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Our month

Por Mariel Fiori
October 2021
They say this is Hispanic Heritage Month, a month that begins on September 15 and ends on October 15 of every year since 1988 when President Ronald Reagan (the Republican who passed the amnesty for undocumented immigrants) and the Congress of the United States expanded what until then was a week, which in 1968 President Lyndon Johnson, with the civil rights movements, had established. They say that this month we celebrate the stories, cultures, and contributions of American citizens whose ancestors came from Spain, Mexico, the Caribbean, and Central and South America. Basically all of us who have Spanish as our mother tongue, or ancestral, and want to recognize ourselves as such.

It’s all well and good that this is celebrated. Who doesn't like to party? But we shouldn't get carried away by the headlines either, and it's better to reflect a bit. I think that since I came to this country I learned that I was no longer just another person in the crowd, but that I was assigned this label: Hispanic / Latina (now also Latinx). Argentinian? South American? Very well, thank you. Now those of us who come from the 22 countries where Spanish is spoken (I include the United States in this list) are being put in the same bag, that monolith called Hispanidad. Well, we accept it and we do not accept it. The truth is that it is wonderful to feel united with so many people from such rich, diverse and ancient cultures.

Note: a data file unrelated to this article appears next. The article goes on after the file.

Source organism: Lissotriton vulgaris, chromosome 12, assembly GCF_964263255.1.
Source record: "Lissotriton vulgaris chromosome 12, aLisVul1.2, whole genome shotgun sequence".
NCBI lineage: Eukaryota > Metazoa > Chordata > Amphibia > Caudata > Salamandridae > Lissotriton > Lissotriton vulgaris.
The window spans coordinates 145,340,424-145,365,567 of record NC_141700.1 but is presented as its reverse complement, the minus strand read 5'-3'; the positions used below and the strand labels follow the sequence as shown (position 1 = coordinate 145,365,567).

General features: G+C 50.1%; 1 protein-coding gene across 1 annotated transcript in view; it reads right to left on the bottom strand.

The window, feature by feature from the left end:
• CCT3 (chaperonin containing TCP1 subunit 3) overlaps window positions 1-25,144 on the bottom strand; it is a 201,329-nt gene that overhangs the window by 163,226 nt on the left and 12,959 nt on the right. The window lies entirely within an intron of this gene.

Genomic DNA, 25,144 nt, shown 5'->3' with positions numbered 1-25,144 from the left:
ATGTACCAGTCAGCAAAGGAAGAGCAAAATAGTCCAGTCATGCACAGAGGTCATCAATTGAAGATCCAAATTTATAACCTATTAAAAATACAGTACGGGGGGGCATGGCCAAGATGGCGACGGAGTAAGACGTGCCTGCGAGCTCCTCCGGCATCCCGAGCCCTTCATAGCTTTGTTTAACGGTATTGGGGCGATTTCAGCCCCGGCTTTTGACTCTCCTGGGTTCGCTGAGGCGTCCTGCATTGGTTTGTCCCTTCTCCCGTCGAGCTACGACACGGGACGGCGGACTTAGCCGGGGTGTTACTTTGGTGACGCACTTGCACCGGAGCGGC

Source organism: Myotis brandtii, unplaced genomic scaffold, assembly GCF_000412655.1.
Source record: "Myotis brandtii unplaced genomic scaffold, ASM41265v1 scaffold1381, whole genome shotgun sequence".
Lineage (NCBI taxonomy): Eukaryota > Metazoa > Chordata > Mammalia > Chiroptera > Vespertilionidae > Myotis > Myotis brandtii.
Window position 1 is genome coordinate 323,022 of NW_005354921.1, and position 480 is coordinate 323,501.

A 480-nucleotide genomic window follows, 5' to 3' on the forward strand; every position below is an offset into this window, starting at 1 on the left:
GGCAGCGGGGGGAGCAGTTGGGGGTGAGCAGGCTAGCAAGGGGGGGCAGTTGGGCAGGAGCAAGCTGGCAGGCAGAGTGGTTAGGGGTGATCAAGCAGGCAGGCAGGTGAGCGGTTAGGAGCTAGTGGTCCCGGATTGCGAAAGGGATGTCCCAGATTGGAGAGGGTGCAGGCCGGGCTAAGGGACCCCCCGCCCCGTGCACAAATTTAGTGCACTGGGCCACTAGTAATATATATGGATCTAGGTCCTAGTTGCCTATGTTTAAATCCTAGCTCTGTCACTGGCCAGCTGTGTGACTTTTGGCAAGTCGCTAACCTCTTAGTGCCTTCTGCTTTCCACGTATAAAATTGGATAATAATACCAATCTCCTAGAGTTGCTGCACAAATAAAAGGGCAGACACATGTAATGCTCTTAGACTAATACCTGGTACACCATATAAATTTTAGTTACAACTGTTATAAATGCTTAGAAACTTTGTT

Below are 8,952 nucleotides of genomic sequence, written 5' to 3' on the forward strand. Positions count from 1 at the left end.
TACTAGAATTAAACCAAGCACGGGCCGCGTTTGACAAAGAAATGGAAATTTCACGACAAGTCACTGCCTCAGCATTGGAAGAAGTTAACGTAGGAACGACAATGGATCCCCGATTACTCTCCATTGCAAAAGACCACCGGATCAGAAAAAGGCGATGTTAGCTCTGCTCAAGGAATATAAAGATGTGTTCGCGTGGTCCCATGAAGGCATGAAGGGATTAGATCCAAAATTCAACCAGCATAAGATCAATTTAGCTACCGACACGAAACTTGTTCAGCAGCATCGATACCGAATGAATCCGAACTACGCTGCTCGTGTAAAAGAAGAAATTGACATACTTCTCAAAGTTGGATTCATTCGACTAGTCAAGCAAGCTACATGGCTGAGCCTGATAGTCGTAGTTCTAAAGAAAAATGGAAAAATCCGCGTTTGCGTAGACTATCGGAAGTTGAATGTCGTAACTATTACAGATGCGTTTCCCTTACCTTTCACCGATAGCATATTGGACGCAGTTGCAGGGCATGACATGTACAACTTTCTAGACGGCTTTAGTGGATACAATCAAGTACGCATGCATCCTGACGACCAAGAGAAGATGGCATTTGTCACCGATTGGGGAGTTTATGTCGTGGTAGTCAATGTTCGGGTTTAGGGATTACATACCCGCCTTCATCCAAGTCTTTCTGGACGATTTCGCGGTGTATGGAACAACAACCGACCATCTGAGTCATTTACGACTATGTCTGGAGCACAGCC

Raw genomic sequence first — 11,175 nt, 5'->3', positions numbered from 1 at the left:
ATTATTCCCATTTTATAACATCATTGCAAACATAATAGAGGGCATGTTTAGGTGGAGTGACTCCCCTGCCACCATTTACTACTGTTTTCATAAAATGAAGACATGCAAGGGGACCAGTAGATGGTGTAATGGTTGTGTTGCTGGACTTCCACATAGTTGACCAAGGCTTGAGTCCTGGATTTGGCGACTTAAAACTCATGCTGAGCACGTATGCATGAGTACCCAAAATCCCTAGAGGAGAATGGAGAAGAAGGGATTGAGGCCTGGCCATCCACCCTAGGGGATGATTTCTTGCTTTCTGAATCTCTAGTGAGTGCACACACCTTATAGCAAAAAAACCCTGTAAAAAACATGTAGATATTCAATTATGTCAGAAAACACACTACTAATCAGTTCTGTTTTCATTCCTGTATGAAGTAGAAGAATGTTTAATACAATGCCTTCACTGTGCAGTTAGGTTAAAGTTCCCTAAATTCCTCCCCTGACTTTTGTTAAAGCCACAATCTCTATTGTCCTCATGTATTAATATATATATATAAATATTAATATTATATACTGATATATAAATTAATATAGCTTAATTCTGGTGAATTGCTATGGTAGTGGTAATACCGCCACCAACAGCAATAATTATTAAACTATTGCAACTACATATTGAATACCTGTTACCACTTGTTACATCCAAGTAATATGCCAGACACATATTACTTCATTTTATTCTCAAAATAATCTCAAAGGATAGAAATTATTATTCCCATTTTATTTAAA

From many points of view we are also united in oppression, the current one and the one that already comes from the colonial era. We are united in the systemic racism that institutions make us feel, from the media, to politics and the school, to name a few. They talk about us, but where are we? Latino professionals are needed in places where decisions are made in all areas. In subtle ways, and not so much, the doors are closed, although sometimes there is a window to climb through.

The underrepresentation of Hispanics feels stronger this month when, suddenly, an imposed date reminds everyone that we do exist, that we are here and here we stay. The sadness of the lack of representation in the media, in politics, in education, feels strong, I say, because there is a lot of material ready to occupy those spaces. With more than 61 million people, according to the census, Hispanics / Latinos / Latinx make up almost 20% of the population of this country. More than half were born here, many for generations. However, our percentages of participation in spaces of power are extremely low: 1% among local and federal elected officials, around 5% in movies and television, and 9% among teachers and school administrators. Yes, we have to continue educating ourselves, learning to defend our rights, and continue creating our own spaces, because it seems that no one will willingly give them. Me, distrustful?

One thing that seems to be lacking in this Hispanic Heritage is that the name refers to our European ancestors. But what about our indigenous and African side? For this reason, this month, the photo on the cover of La Voz magazine is dedicated to highlighting one of those aspects, our African descent, with a sign in Spanish that reads: Black lives matter, and a close-up of the Puerto Rican journalist, feminist and social anthropologist, and visibly Afro-descendant Bárbara Abadía-Rexach, creator of the Negras podcast (which is excellent and I hope you take time to listen to it). In an interview with our collaborator Elizabeth Liotta, Abadía-Rexach reflects on racism on the Island of Enchantment, still a colony of the United States, in 2021.

I hope you enjoy this issue of La Voz, as much as we enjoy doing it.

Lets celebrate wittingly our month all year long!

Mariel Fiori
Managing Editor


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La Voz, Cultura y noticias hispanas del Valle de Hudson



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